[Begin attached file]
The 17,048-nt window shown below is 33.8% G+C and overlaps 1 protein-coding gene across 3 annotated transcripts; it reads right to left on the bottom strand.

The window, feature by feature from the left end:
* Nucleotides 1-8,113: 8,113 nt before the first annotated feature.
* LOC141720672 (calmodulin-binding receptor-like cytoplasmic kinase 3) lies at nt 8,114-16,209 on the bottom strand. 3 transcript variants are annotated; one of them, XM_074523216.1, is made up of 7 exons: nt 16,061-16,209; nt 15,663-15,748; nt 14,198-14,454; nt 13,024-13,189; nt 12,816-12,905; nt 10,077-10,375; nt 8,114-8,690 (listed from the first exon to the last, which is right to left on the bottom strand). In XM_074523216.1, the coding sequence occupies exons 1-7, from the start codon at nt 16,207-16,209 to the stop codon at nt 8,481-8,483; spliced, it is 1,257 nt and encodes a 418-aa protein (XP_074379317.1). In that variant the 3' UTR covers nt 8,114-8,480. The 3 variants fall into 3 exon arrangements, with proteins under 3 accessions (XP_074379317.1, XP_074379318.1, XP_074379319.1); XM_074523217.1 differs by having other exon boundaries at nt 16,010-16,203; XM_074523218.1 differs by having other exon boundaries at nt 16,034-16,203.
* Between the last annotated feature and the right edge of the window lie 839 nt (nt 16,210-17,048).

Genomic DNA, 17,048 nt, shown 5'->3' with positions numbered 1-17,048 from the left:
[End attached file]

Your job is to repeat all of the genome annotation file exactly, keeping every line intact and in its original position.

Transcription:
The 17,048-nt window shown below is 33.8% G+C and overlaps 1 protein-coding gene across 3 annotated transcripts; it reads right to left on the bottom strand.

The window, feature by feature from the left end:
* Nucleotides 1-8,113: 8,113 nt before the first annotated feature.
* LOC141720672 (calmodulin-binding receptor-like cytoplasmic kinase 3) lies at nt 8,114-16,209 on the bottom strand. 3 transcript variants are annotated; one of them, XM_074523216.1, is made up of 7 exons: nt 16,061-16,209; nt 15,663-15,748; nt 14,198-14,454; nt 13,024-13,189; nt 12,816-12,905; nt 10,077-10,375; nt 8,114-8,690 (listed from the first exon to the last, which is right to left on the bottom strand). In XM_074523216.1, the coding sequence occupies exons 1-7, from the start codon at nt 16,207-16,209 to the stop codon at nt 8,481-8,483; spliced, it is 1,257 nt and encodes a 418-aa protein (XP_074379317.1). In that variant the 3' UTR covers nt 8,114-8,480. The 3 variants fall into 3 exon arrangements, with proteins under 3 accessions (XP_074379317.1, XP_074379318.1, XP_074379319.1); XM_074523217.1 differs by having other exon boundaries at nt 16,010-16,203; XM_074523218.1 differs by having other exon boundaries at nt 16,034-16,203.
* Between the last annotated feature and the right edge of the window lie 839 nt (nt 16,210-17,048).

Genomic DNA, 17,048 nt, shown 5'->3' with positions numbered 1-17,048 from the left: